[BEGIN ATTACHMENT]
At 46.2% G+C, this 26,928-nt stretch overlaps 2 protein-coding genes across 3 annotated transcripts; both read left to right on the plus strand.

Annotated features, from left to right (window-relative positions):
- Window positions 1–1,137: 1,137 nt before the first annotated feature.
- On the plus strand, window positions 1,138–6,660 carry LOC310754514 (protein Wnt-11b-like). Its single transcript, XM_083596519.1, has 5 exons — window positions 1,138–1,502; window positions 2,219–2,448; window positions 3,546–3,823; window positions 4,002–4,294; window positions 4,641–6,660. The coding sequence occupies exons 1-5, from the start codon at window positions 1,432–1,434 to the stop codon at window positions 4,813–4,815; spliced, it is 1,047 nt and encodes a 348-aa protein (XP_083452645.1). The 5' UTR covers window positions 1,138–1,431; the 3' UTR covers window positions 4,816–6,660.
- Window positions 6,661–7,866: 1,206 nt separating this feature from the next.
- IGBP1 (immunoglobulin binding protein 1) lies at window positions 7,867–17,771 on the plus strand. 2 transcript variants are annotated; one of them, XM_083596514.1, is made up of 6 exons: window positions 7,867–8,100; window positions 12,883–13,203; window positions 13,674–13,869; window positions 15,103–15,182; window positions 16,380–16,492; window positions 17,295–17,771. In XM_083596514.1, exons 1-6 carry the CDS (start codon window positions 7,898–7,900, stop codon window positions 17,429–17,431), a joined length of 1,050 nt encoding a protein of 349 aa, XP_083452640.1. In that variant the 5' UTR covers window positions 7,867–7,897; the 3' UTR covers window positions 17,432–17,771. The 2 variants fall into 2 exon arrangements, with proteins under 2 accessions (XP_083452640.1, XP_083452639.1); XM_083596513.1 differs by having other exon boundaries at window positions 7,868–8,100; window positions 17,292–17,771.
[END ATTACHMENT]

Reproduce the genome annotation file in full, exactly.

At 46.2% G+C, this 26,928-nt stretch overlaps 2 protein-coding genes across 3 annotated transcripts; both read left to right on the plus strand.

Annotated features, from left to right (window-relative positions):
- Window positions 1–1,137: 1,137 nt before the first annotated feature.
- On the plus strand, window positions 1,138–6,660 carry LOC310754514 (protein Wnt-11b-like). Its single transcript, XM_083596519.1, has 5 exons — window positions 1,138–1,502; window positions 2,219–2,448; window positions 3,546–3,823; window positions 4,002–4,294; window positions 4,641–6,660. The coding sequence occupies exons 1-5, from the start codon at window positions 1,432–1,434 to the stop codon at window positions 4,813–4,815; spliced, it is 1,047 nt and encodes a 348-aa protein (XP_083452645.1). The 5' UTR covers window positions 1,138–1,431; the 3' UTR covers window positions 4,816–6,660.
- Window positions 6,661–7,866: 1,206 nt separating this feature from the next.
- IGBP1 (immunoglobulin binding protein 1) lies at window positions 7,867–17,771 on the plus strand. 2 transcript variants are annotated; one of them, XM_083596514.1, is made up of 6 exons: window positions 7,867–8,100; window positions 12,883–13,203; window positions 13,674–13,869; window positions 15,103–15,182; window positions 16,380–16,492; window positions 17,295–17,771. In XM_083596514.1, exons 1-6 carry the CDS (start codon window positions 7,898–7,900, stop codon window positions 17,429–17,431), a joined length of 1,050 nt encoding a protein of 349 aa, XP_083452640.1. In that variant the 5' UTR covers window positions 7,867–7,897; the 3' UTR covers window positions 17,432–17,771. The 2 variants fall into 2 exon arrangements, with proteins under 2 accessions (XP_083452640.1, XP_083452639.1); XM_083596513.1 differs by having other exon boundaries at window positions 7,868–8,100; window positions 17,292–17,771.